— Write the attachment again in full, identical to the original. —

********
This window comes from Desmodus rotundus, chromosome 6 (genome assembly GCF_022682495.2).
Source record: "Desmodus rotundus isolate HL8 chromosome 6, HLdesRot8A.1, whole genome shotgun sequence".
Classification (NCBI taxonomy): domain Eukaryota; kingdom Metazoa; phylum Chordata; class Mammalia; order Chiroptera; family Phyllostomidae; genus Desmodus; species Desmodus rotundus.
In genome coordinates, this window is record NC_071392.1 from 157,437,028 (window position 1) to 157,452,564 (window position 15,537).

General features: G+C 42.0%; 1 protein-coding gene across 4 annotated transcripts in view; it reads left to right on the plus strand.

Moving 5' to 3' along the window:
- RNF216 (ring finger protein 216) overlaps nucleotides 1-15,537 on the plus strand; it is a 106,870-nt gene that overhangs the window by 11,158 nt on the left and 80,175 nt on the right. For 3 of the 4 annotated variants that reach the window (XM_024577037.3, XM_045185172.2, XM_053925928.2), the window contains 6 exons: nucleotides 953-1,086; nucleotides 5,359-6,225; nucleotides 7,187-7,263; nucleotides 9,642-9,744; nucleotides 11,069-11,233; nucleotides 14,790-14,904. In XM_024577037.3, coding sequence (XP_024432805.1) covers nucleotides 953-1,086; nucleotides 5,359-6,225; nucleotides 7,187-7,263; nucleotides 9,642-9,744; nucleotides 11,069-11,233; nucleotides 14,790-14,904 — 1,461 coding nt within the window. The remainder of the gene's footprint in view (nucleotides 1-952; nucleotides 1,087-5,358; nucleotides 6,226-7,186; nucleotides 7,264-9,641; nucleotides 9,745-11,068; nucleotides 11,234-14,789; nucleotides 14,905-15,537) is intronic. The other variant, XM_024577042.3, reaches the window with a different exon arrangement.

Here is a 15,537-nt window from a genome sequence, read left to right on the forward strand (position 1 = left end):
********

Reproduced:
This window comes from Desmodus rotundus, chromosome 6 (genome assembly GCF_022682495.2).
Source record: "Desmodus rotundus isolate HL8 chromosome 6, HLdesRot8A.1, whole genome shotgun sequence".
Classification (NCBI taxonomy): domain Eukaryota; kingdom Metazoa; phylum Chordata; class Mammalia; order Chiroptera; family Phyllostomidae; genus Desmodus; species Desmodus rotundus.
In genome coordinates, this window is record NC_071392.1 from 157,437,028 (window position 1) to 157,452,564 (window position 15,537).

General features: G+C 42.0%; 1 protein-coding gene across 4 annotated transcripts in view; it reads left to right on the plus strand.

Moving 5' to 3' along the window:
- RNF216 (ring finger protein 216) overlaps nucleotides 1-15,537 on the plus strand; it is a 106,870-nt gene that overhangs the window by 11,158 nt on the left and 80,175 nt on the right. For 3 of the 4 annotated variants that reach the window (XM_024577037.3, XM_045185172.2, XM_053925928.2), the window contains 6 exons: nucleotides 953-1,086; nucleotides 5,359-6,225; nucleotides 7,187-7,263; nucleotides 9,642-9,744; nucleotides 11,069-11,233; nucleotides 14,790-14,904. In XM_024577037.3, coding sequence (XP_024432805.1) covers nucleotides 953-1,086; nucleotides 5,359-6,225; nucleotides 7,187-7,263; nucleotides 9,642-9,744; nucleotides 11,069-11,233; nucleotides 14,790-14,904 — 1,461 coding nt within the window. The remainder of the gene's footprint in view (nucleotides 1-952; nucleotides 1,087-5,358; nucleotides 6,226-7,186; nucleotides 7,264-9,641; nucleotides 9,745-11,068; nucleotides 11,234-14,789; nucleotides 14,905-15,537) is intronic. The other variant, XM_024577042.3, reaches the window with a different exon arrangement.

Here is a 15,537-nt window from a genome sequence, read left to right on the forward strand (position 1 = left end):